“You can grow, camphor tulsi (Ocimum bascsilicum) and lemon grass (Cymbopogon citratus). Once it grows, you can soak the camphor tulsi seeds in water to drink. Its leaves, you can dry and keep in sachets between clothes as insect repellent. Lemon grass leaf blades you can cut into small pieces and add to boiling water. Inhale the fragrance while having tea, you will feel relaxed.”

“If you have the space for climbers, you can choose jasmine. It flowers profusely and is extremely fragrant. You can make the plant grow vertically or horizontally as you desire. Similarly, you can grow parijatha (Nyctanthus arbor-tristis) in front of your house.”

“Great aunty, my mom will like this idea. She can wear jasmine flowers in her hair.”

Vivan joined the conversation. “I know the story of the parijatha flower. It was in Lord Indra’s garden. It is considered as the wish fulfilment plant.”
“Very good Vivan. Now can you think of another plant known for its fragrance, mentioned in the Mahabharatha?”

The children looked at each other. Anand said, “I know, some flower Bhima goes in search of, but I am not getting the name.”
“Ok, you find out and tell me the next time.”
Shilpa said,“I know how to grow tulsi. What about lemon grass?”
“Look here, I am giving you some grass with roots, you can plant it in a pot. It will multiply. When, it grows and spreads, you can separate and plant again to multiply.”

As the doorbell rang, Anand jumped to open the door. Rina was at the door looking for her friends. I offered her juice. After sipping a little juice, she said, “Aunty I too like to grow plants. I heard, Vivan, Anand and Shilpa have their own theme garden. I wish to have a different theme! Can you suggest?”

“Why not, you can choose ‘chroma’ garden or self-help garden”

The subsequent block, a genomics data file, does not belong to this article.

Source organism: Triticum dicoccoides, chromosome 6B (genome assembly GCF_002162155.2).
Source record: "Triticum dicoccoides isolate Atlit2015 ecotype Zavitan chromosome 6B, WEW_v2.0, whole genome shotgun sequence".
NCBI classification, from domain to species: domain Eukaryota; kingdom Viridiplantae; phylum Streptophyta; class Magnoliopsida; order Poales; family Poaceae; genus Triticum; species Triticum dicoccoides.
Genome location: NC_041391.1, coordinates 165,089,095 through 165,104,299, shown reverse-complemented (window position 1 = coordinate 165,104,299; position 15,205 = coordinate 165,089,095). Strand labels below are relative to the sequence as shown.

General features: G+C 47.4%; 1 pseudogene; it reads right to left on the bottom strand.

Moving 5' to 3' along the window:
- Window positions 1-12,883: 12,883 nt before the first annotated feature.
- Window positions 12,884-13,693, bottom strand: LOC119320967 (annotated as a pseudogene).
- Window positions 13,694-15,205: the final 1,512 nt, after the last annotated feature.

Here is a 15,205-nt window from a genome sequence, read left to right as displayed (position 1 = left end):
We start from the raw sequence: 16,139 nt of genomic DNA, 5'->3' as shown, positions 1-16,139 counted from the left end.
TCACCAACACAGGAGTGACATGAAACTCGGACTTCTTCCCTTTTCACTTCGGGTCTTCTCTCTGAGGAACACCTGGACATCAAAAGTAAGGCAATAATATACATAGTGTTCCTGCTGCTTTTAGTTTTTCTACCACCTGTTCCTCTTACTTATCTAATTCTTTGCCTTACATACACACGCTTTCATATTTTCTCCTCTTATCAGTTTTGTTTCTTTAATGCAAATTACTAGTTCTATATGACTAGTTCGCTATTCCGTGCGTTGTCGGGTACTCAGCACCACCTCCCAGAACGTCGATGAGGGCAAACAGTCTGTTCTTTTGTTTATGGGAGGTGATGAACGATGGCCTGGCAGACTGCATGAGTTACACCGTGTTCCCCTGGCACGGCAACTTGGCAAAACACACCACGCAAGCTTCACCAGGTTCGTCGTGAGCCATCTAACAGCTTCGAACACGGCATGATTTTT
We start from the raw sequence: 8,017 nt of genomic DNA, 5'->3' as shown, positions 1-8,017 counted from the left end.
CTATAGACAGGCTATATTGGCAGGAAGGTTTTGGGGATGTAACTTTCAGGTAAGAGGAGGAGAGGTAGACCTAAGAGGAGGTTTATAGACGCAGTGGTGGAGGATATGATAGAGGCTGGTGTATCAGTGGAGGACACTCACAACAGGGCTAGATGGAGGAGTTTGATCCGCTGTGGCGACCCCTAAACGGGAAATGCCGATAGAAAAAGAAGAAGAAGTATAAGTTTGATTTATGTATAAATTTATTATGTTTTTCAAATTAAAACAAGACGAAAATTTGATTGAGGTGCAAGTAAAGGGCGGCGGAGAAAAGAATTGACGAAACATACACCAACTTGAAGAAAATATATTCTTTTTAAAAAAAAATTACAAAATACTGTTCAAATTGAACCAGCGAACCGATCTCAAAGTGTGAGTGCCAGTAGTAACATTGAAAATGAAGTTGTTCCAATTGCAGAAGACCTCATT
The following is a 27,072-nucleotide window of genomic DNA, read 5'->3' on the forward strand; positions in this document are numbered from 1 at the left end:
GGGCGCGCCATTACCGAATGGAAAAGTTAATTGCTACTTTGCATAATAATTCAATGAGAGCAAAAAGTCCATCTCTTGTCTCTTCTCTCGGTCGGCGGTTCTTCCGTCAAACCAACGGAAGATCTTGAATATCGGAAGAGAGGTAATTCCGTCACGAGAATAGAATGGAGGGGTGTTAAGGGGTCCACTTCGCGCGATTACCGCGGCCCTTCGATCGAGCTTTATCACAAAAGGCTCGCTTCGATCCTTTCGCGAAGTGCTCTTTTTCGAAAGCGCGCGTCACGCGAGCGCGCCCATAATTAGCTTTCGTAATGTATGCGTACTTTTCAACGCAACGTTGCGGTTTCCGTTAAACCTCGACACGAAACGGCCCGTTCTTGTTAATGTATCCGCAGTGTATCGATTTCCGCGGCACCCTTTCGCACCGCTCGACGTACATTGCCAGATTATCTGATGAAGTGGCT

“What are these gardens? I never heard aunty.”
“Chroma garden will have plants or flowers of specific shades only. In the self-help garden, you can grow plants for your primary health care.”
“I wish I can make all types of gardens, but there is not enough space, what to do?”
“Do not worry, there are plants that fall into more than one category. For example, tulsi will give you aroma, and help cure cold and cough related ailments. Coleus can also be used similarly. Malabar spinach helps cure mouth ulcer. You can also use it to make soup or dal. Amaranthus is a tasty vegetable rich in vitamins and minerals.”
Shilpa said, “I know, coriander leaves give that special taste to rasam and salad. Amma adds them to buttermilk also.”
Rina asked, “To make chroma garden, which plants I must grow?”
“Joy weed (Alternanthera sessilis), tincher plant (Hemigraphis colorata), giloy (Tinospora cordifolia).”

You get joy weed in two colours, red and green. Tincher plant is violet. Both plants spread and cover the soil. You can grow these plants in shallow pots or trays. Giloy is a climber you can allow it to grow along the balcony railing.”